Got the itch? Could be head lice?..... oh my.....
Fun pics to make you smile on your Saturday morning.
Today's featured book:
Title: Bugs in my Hair
Author/Illustrator: David Shannon
How fun are these?
What's it all about?
This fun, quirky and educational book shines a light on a subject that often hides in the shadows and is wrapped in humiliation and shame. What topic is that you ask? Head Lice.
Yep, as a former teacher I have spotted those creepy, crawly, little critters, had my sighting confirmed by the school nurse, and then proceeded to send home that dreaded letter that causes fear and trepidation in parents. They discover that there is pediculosis (a louse infestation) alive and well in their child's classroom! Lice have been around for thousands of years and terms like "lousy", "nit-picking", and "going over things with a fine-tooth comb" are part of every day vocabulary.
David Shannon's book is hilarious and his illustrations are picture-perfect. They are big, bold, colourful, imaginative, and very witty. He takes you through the process of delousing and the reaction of both the humans and the bugs as finally those pesky and determined creatures are all exterminated. Whew! What a battle was waged to rid that head of those unwanted tenants.
Goodbye forever you nasty varmints making me itch and wiggle and scratch. But wait? What is that? Oh no........a repeat performance is in order because first time around was not enough to wipe those pesky critters out once and for all and send them packing to find a new host to live on.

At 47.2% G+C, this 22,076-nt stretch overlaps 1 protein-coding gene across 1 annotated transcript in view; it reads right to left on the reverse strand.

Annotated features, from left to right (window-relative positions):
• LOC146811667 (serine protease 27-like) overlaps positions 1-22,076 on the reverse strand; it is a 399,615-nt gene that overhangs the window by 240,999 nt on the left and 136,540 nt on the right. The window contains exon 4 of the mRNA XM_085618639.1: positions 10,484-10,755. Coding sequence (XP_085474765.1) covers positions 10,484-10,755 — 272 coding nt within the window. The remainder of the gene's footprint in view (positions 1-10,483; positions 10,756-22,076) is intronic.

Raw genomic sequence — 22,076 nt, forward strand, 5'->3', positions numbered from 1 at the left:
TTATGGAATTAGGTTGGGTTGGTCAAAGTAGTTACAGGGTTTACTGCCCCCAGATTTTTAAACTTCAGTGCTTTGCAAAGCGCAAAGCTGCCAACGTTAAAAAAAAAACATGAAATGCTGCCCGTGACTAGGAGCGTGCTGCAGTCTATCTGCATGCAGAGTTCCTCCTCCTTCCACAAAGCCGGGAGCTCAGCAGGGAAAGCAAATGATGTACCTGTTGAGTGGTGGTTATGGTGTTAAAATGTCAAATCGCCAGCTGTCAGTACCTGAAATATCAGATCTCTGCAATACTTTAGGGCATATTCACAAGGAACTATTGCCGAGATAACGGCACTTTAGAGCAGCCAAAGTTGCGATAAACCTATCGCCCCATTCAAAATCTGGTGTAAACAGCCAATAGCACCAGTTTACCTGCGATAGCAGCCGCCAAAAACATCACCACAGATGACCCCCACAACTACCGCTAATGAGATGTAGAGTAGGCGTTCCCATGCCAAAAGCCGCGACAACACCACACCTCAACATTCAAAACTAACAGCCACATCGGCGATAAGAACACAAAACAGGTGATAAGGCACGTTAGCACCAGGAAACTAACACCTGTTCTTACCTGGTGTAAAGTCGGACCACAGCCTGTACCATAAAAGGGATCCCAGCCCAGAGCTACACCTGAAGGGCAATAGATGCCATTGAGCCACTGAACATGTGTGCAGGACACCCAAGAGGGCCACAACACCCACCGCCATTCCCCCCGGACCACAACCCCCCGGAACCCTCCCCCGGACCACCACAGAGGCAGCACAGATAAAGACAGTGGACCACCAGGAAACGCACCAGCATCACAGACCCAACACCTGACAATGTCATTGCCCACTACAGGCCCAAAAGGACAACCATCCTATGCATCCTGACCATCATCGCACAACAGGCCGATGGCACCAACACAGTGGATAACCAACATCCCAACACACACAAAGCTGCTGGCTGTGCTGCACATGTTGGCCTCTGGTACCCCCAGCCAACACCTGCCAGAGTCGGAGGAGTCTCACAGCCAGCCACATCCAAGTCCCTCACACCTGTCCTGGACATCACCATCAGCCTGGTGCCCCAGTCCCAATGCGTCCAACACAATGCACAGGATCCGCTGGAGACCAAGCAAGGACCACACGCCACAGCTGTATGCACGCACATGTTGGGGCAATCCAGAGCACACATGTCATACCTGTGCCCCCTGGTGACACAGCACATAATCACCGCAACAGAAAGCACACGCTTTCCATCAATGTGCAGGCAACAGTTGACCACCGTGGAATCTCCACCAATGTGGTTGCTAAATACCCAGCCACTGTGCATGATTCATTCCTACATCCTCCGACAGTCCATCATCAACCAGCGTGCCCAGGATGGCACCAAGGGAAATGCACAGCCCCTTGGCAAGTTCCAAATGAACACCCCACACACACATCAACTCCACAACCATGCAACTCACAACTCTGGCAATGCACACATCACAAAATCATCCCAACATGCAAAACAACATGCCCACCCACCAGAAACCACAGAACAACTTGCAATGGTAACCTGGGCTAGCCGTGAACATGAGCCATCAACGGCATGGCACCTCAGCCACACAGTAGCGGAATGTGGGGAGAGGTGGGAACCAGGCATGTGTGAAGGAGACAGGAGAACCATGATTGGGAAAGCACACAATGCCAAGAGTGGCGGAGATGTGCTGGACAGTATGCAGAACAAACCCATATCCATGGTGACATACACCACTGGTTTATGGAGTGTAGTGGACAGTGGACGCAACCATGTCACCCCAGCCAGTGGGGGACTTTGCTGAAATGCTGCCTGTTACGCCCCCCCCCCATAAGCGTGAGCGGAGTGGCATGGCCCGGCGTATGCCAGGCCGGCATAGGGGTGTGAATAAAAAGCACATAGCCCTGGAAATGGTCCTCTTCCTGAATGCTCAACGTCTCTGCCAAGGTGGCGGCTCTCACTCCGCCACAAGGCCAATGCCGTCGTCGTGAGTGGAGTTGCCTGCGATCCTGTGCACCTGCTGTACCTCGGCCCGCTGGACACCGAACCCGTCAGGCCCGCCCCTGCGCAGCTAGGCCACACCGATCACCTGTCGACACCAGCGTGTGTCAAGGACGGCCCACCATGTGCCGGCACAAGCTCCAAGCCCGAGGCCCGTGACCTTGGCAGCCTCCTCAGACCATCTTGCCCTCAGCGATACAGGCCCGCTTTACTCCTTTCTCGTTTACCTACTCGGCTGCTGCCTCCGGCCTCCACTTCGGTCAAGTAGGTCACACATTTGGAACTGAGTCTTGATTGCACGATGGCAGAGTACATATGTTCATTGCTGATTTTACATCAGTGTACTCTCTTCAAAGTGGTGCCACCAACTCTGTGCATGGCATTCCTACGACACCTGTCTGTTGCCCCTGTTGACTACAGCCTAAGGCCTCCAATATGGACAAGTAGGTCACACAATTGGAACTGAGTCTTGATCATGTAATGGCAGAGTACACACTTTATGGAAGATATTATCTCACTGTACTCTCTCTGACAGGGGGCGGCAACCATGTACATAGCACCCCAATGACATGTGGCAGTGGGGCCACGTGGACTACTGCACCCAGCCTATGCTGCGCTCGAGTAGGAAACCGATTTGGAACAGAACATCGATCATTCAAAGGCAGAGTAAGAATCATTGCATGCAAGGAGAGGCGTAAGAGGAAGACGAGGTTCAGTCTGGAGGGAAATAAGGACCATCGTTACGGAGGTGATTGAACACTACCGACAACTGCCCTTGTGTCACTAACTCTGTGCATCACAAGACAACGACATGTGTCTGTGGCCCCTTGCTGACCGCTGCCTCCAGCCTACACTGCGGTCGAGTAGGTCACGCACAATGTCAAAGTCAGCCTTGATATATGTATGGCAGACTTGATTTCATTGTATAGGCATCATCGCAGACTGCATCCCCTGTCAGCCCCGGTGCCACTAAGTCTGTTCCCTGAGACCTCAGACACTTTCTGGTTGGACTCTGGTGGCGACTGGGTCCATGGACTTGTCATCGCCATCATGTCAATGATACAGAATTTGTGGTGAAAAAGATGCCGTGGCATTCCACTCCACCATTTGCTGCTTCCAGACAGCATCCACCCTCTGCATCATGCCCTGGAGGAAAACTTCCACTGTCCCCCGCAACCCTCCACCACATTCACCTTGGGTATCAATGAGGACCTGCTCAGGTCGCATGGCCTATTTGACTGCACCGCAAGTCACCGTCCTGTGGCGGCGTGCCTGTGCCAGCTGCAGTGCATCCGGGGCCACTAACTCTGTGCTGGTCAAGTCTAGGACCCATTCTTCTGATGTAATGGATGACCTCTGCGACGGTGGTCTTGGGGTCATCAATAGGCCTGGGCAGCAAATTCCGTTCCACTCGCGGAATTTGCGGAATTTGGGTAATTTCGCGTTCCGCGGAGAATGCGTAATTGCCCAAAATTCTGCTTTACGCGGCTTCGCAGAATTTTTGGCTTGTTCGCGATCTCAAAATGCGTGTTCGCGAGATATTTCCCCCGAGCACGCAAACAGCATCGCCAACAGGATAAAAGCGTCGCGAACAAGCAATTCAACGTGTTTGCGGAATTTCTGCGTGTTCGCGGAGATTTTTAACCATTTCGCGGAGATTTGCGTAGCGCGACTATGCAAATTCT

I highly recommend this book and in sharing it with your child you can discuss that head lice are not taboo because millions of kids have them and adults too. By following some simple rules and with proper treatment they can be "cured." I like the back of the book where the huge warning label shouts: " Warning: This book will make you ITCHY!" And you know what? It does.
About the author:
In the world of David Shannon books, anything can happen. Ducks can ride bikes and kids can get rainbow stripes instead of chicken pox. But not all of Shannon's books are pure fiction. For his 1999 Caldecott Honor book, No, David!, Shannon reached back into his own mischievous childhood for material. In all of his work, Shannon likes to keep the colors bright, the illustrations bold, and the stories entertaining. "I try to have fun when I'm making a book," he says. "I feel like if I have fun, that's going to come across. And whoever reads it is going to have fun, too."
David Shannon made his first book when he was only five. On orange paper, he drew pictures of himself doing the things that got him into trouble: sneaking into the cookie jar, jumping on the bed, and making too much noise. The only two words in the book were "No" and "David" — two words that he heard often and knew how to spell.
As a young boy, David also liked to draw pirates, baseball players, battle scenes, and characters from books. He pursued his artistic interests at the Art Center College of Design in Pasadena, California. After graduating with a degree in fine arts, Shannon moved to New York City, where he worked for ten years as an editorial illustrator for adults. His work appeared in publications such as The New York Times, Rolling Stone, and Time.
When David Shannon first agreed to illustrate a children's book, he thought it would be a fun, one-time diversion. But after How Many Spots Does a Leopard Have? was published in 1992, editors sent him more and more manuscripts to illustrate. Eventually, Shannon began to write and illustrate his own stories, including the popular titles No, David!, Duck on a Bike, and A Bad Case of Stripes.
David Shannon lives in Los Angeles, California, with his wife and their young daughter, Emma, who enjoys reading her dad's books, inspiring new ones, and making books of her own.
Book Review Rating: 9 (Close to perfection!)
Read on and read always! Have a lice...oops...nice day!